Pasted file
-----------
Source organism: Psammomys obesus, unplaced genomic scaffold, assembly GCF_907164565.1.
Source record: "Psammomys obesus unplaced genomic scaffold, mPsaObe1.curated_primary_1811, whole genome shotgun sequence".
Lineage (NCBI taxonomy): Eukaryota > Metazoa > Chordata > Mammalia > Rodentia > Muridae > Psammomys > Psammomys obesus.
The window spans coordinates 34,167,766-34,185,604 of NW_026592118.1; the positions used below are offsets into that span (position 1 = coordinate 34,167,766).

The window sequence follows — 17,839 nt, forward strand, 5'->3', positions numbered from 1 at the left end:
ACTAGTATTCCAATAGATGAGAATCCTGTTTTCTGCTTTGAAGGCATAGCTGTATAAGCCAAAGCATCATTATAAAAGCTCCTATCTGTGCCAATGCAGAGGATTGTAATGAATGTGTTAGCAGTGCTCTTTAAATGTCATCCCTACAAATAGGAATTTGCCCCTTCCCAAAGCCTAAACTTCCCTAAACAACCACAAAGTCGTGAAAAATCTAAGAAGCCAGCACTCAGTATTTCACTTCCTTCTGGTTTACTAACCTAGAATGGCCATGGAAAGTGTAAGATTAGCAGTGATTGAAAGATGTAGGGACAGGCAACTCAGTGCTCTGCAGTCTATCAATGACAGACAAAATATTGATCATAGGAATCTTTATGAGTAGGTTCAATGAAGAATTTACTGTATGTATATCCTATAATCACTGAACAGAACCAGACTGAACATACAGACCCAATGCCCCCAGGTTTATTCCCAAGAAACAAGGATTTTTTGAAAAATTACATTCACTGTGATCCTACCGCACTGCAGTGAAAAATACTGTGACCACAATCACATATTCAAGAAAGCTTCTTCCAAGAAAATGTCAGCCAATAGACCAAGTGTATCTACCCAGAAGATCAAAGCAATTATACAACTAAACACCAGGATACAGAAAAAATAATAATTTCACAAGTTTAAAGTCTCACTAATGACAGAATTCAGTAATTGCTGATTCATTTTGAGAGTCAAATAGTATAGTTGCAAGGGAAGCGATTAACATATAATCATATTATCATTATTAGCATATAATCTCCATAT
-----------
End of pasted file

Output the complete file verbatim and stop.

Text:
Source organism: Psammomys obesus, unplaced genomic scaffold, assembly GCF_907164565.1.
Source record: "Psammomys obesus unplaced genomic scaffold, mPsaObe1.curated_primary_1811, whole genome shotgun sequence".
Lineage (NCBI taxonomy): Eukaryota > Metazoa > Chordata > Mammalia > Rodentia > Muridae > Psammomys > Psammomys obesus.
The window spans coordinates 34,167,766-34,185,604 of NW_026592118.1; the positions used below are offsets into that span (position 1 = coordinate 34,167,766).

The window sequence follows — 17,839 nt, forward strand, 5'->3', positions numbered from 1 at the left end:
ACTAGTATTCCAATAGATGAGAATCCTGTTTTCTGCTTTGAAGGCATAGCTGTATAAGCCAAAGCATCATTATAAAAGCTCCTATCTGTGCCAATGCAGAGGATTGTAATGAATGTGTTAGCAGTGCTCTTTAAATGTCATCCCTACAAATAGGAATTTGCCCCTTCCCAAAGCCTAAACTTCCCTAAACAACCACAAAGTCGTGAAAAATCTAAGAAGCCAGCACTCAGTATTTCACTTCCTTCTGGTTTACTAACCTAGAATGGCCATGGAAAGTGTAAGATTAGCAGTGATTGAAAGATGTAGGGACAGGCAACTCAGTGCTCTGCAGTCTATCAATGACAGACAAAATATTGATCATAGGAATCTTTATGAGTAGGTTCAATGAAGAATTTACTGTATGTATATCCTATAATCACTGAACAGAACCAGACTGAACATACAGACCCAATGCCCCCAGGTTTATTCCCAAGAAACAAGGATTTTTTGAAAAATTACATTCACTGTGATCCTACCGCACTGCAGTGAAAAATACTGTGACCACAATCACATATTCAAGAAAGCTTCTTCCAAGAAAATGTCAGCCAATAGACCAAGTGTATCTACCCAGAAGATCAAAGCAATTATACAACTAAACACCAGGATACAGAAAAAATAATAATTTCACAAGTTTAAAGTCTCACTAATGACAGAATTCAGTAATTGCTGATTCATTTTGAGAGTCAAATAGTATAGTTGCAAGGGAAGCGATTAACATATAATCATATTATCATTATTAGCATATAATCTCCATAT